Draft Genome Sequence of Bacillus vietnamensis Strain UCD-SED5 (Phylum Firmicutes) Ruth D. Lee,a Guillaume Jospin,a Jenna M. Lang,a Jonathan A. Eisen,a,b David A. Coila University of California Davis Genome Center, Davis, California, USAa; University of California Davis, Department of Evolution and Ecology, Department of Medical Microbiology and Immunology, Davis, California, USAb
Here, we present the draft genome sequence of Bacillus vietnamensis UCD-SED5 (phylum Firmicutes). This strain was isolated from sediment surrounding Zostera marina roots near the UC Davis Bodega Marine Laboratory (Bodega, Bay, California) and represents the second genome of this species. The assembly consists of 4,325,707 bp, in 108 contigs. Received 1 October 2015 Accepted 5 October 2015 Published 19 November 2015 Citation Lee RD, Jospin G, Lang JM, Eisen JA, Coil DA. 2015. Draft genome sequence of Bacillus vietnamensis strain UCD-SED5 (phylum Firmicutes). Genome Announc 3(6):e01376-15. doi:10.1128/genomeA.01376-15. Copyright © 2015 Lee et al. This is an open-access article distributed under the terms of the Creative Commons Attribution 3.0 Unported license. Address correspondence to Jonathan A. Eisen, [email protected]
acillus vietnamensis UCD-SED5 was isolated from sediment surrounding common eelgrass (Zostera marina) roots near the UC, Davis Bodega Marine Laboratory (Bodega Bay, California, USA). The sampling site was located north of Westshore Park, California (38°19’10.0⬙N, 123°03’13.8⬙W). B. vietnamensis was originally isolated from fermented fish consumables, a common food used in Asian cuisine, and was shown to be halotolerant (1). Previous studies have also claimed that the genus Bacillus plays a large and necessary role in the fermentation of fish products (1). Dilutions of sediment in lysogeny broth (LB) of 1:100 and 1:1000 were made and spread on LB plates, grown at room temperature for 24 h, and individual colonies were double dilution struck. A Wizard Genomic DNA purification kit (Promega) was used to extract DNA from a fresh 5-mL overnight culture. Sanger sequencing was performed on the amplified 16S rRNA PCR products (27F: AGAGTTTGATCMTGGCTCAG and 1391R: GACGG GCGGTGTGTRCA). Examination of BLAST search results and phylogenetic analyses (2) suggested identity to either Bacillus vietnamensis or Bacillus aquimaris. BLAST results were both ⬎99% identical and the 16S phylogeny was ambiguous. Because B. vietnamensis can grow well outside the pH range of B. aquimaris (1, 3), we tested media at various pH, and this suggested the identification as B. vietnamensis. Hopefully, the addition of more genome sequences from both species will allow better phylogenetic resolution between the two groups, if such a division even exists. A Nextera DNA sample prep kit (Illumina) was used to make a paired-end library (Illumina). Libraries were sequenced on an Illumina MiSeq, at a read length of 300 bp. A total of 883,585 highquality paired-end reads was processed by the A5 assembly pipeline (4). This pipeline automates data cleaning, error correction, contig assembly, quality control, and scaffolding. The resulting assembly consisted of 108 contigs (longest: 618,024 bp; N50: 287,494) that were submitted to GenBank. This final assembly had 4,325,707 bp with a G⫹C content of 43.5% and an overall coverage estimate of ~102⫻. Genome completeness was assessed using the PhyloSift software (5), which searches for a list of 37 highly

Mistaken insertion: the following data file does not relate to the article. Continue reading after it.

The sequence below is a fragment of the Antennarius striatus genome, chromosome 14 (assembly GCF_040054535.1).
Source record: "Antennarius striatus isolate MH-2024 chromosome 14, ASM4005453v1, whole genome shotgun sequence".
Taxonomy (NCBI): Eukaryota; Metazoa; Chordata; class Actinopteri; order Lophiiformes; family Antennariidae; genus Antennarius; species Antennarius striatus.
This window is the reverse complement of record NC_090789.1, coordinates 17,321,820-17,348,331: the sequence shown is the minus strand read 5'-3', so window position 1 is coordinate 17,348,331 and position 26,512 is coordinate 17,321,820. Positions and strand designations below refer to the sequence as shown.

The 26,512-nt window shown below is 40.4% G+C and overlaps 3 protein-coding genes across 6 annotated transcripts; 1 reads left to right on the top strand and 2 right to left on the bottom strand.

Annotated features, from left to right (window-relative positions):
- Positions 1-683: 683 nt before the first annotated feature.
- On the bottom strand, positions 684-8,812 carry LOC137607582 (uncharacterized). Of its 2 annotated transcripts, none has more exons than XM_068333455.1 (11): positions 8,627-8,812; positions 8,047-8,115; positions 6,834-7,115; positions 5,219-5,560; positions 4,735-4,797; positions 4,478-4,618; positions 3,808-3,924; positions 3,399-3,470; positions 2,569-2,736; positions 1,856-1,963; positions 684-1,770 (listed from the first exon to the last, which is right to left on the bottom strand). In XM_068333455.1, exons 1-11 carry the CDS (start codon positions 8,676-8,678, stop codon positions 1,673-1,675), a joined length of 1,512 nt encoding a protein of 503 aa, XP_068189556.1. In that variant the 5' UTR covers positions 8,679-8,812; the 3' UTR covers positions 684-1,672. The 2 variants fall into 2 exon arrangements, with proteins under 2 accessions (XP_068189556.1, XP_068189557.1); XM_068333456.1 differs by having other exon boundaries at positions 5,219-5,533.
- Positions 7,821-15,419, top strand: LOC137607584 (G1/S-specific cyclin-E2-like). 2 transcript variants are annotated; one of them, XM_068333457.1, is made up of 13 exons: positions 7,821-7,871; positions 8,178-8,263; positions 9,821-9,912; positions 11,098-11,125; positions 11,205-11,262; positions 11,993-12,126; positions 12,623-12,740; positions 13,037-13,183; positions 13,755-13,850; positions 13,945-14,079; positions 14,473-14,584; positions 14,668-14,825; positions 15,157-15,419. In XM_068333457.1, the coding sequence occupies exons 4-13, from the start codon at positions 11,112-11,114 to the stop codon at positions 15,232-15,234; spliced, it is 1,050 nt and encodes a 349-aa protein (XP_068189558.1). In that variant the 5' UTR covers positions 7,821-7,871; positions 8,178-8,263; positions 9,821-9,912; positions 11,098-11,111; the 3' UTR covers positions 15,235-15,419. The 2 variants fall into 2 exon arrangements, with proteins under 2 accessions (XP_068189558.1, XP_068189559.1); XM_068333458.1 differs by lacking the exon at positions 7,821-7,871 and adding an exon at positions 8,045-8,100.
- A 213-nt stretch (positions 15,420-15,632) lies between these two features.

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conserved, single-copy marker genes (6), of which all 37 were found in this assembly. The RAST server was used to perform an automated annotation (7–9). B. vietnamensis UCD-SED5 contains 4,470 predicted protein-coding sequences and 145 predicted noncoding RNAs. Nucleotide sequence accession numbers. This whole-genome shotgun project has been deposited at DDBJ/EMBL/GenBank under the accession no. LIXZ00000000. The version described in this paper is version LIXZ01000000. ACKNOWLEDGMENTS Illumina sequencing was performed at the DNA Technologies Core facility in the Genome Center at UC Davis, Davis, California. This work was funded by a grant from the Gordon and Betty Moore Foundation (GBMF333) “Investigating the co-evolutionary relationships between seagrasses and their microbial symbionts.” We thank Qingyi “John” Zhang for his help with the Illumina library preparation.
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